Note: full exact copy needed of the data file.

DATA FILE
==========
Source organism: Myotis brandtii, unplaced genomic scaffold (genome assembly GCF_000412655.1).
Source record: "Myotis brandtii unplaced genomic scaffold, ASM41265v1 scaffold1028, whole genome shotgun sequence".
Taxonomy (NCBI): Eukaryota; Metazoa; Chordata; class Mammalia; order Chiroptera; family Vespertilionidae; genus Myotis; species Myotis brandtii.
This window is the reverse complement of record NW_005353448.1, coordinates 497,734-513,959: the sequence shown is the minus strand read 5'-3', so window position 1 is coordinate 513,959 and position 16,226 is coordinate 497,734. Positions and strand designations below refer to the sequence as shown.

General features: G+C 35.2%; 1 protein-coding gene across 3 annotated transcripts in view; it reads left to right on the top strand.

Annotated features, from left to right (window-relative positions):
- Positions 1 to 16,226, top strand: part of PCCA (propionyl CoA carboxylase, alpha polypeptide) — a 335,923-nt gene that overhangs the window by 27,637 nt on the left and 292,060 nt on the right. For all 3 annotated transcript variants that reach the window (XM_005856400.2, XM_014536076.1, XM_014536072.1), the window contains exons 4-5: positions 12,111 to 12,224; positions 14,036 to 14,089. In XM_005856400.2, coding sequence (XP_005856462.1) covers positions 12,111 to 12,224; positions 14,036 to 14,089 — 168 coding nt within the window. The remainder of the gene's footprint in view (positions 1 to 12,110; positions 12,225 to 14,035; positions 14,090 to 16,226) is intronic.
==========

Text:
Source organism: Myotis brandtii, unplaced genomic scaffold (genome assembly GCF_000412655.1).
Source record: "Myotis brandtii unplaced genomic scaffold, ASM41265v1 scaffold1028, whole genome shotgun sequence".
Taxonomy (NCBI): Eukaryota; Metazoa; Chordata; class Mammalia; order Chiroptera; family Vespertilionidae; genus Myotis; species Myotis brandtii.
This window is the reverse complement of record NW_005353448.1, coordinates 497,734-513,959: the sequence shown is the minus strand read 5'-3', so window position 1 is coordinate 513,959 and position 16,226 is coordinate 497,734. Positions and strand designations below refer to the sequence as shown.

General features: G+C 35.2%; 1 protein-coding gene across 3 annotated transcripts in view; it reads left to right on the top strand.

Annotated features, from left to right (window-relative positions):
- Positions 1 to 16,226, top strand: part of PCCA (propionyl CoA carboxylase, alpha polypeptide) — a 335,923-nt gene that overhangs the window by 27,637 nt on the left and 292,060 nt on the right. For all 3 annotated transcript variants that reach the window (XM_005856400.2, XM_014536076.1, XM_014536072.1), the window contains exons 4-5: positions 12,111 to 12,224; positions 14,036 to 14,089. In XM_005856400.2, coding sequence (XP_005856462.1) covers positions 12,111 to 12,224; positions 14,036 to 14,089 — 168 coding nt within the window. The remainder of the gene's footprint in view (positions 1 to 12,110; positions 12,225 to 14,035; positions 14,090 to 16,226) is intronic.